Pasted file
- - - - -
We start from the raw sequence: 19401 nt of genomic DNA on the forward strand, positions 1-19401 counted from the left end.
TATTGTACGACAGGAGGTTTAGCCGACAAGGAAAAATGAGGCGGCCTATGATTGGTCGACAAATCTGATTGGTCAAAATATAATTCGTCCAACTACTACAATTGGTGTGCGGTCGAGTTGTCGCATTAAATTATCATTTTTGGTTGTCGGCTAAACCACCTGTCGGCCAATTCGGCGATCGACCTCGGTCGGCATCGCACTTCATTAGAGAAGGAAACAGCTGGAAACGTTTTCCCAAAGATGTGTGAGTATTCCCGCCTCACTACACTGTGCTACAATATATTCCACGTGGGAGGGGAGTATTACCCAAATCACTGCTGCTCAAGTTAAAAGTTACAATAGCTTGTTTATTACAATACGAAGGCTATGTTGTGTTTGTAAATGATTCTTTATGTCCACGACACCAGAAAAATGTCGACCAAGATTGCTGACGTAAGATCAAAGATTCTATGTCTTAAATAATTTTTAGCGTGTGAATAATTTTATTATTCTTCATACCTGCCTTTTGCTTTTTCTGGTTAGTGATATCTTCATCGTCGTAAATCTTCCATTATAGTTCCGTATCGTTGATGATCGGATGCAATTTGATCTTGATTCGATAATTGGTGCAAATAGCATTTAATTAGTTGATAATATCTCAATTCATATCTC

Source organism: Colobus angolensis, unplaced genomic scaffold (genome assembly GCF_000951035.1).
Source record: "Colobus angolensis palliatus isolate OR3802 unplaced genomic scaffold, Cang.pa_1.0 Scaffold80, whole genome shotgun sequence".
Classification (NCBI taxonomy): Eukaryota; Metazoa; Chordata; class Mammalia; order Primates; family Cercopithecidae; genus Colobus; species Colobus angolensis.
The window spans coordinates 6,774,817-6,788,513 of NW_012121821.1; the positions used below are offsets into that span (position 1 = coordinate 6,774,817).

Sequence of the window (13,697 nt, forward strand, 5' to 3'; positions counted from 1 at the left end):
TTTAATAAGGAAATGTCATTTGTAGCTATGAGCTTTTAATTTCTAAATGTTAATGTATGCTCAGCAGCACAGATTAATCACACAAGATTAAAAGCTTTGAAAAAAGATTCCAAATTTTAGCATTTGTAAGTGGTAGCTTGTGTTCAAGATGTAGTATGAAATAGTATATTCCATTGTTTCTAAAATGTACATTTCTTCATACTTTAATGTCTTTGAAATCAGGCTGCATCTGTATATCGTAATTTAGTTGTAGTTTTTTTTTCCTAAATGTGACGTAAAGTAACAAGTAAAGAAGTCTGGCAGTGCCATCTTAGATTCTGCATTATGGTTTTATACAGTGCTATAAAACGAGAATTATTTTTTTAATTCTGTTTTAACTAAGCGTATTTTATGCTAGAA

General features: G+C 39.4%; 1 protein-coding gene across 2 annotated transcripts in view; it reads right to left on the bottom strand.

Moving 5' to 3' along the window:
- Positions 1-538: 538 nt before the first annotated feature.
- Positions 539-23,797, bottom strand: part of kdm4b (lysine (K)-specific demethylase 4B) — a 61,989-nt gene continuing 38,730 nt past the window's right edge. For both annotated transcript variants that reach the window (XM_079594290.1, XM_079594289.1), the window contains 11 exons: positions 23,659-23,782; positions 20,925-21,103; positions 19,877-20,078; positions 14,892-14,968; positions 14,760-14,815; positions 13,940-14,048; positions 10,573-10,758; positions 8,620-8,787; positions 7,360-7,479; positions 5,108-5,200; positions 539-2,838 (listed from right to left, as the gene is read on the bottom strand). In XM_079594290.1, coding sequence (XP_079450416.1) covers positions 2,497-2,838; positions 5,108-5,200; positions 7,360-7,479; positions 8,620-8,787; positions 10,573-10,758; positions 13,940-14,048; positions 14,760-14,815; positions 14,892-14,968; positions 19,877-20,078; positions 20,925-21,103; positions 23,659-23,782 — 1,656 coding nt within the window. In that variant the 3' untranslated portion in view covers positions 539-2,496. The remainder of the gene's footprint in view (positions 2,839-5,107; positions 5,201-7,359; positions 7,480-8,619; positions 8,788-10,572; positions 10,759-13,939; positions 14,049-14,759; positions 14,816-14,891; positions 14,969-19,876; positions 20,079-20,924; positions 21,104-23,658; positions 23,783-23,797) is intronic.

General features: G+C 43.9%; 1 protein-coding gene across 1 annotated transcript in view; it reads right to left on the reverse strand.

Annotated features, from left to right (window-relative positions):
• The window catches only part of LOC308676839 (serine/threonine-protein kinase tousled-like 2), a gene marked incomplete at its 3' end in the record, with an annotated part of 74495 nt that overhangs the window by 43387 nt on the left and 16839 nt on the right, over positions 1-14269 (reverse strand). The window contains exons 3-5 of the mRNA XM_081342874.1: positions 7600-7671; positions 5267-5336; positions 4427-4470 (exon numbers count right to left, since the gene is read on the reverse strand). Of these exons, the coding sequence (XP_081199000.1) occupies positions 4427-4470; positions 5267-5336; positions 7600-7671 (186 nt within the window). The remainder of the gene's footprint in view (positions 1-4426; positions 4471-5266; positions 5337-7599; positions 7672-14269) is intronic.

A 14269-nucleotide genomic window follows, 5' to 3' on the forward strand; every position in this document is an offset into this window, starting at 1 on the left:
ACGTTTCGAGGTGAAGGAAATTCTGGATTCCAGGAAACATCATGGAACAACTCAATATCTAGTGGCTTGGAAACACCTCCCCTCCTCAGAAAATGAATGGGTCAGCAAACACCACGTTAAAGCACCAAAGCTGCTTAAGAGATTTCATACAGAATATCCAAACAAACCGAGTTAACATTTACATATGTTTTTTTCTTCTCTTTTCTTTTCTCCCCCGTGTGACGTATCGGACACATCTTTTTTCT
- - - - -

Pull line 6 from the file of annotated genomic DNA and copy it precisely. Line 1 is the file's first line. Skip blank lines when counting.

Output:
The window spans coordinates 6,774,817-6,788,513 of NW_012121821.1; the positions used below are offsets into that span (position 1 = coordinate 6,774,817).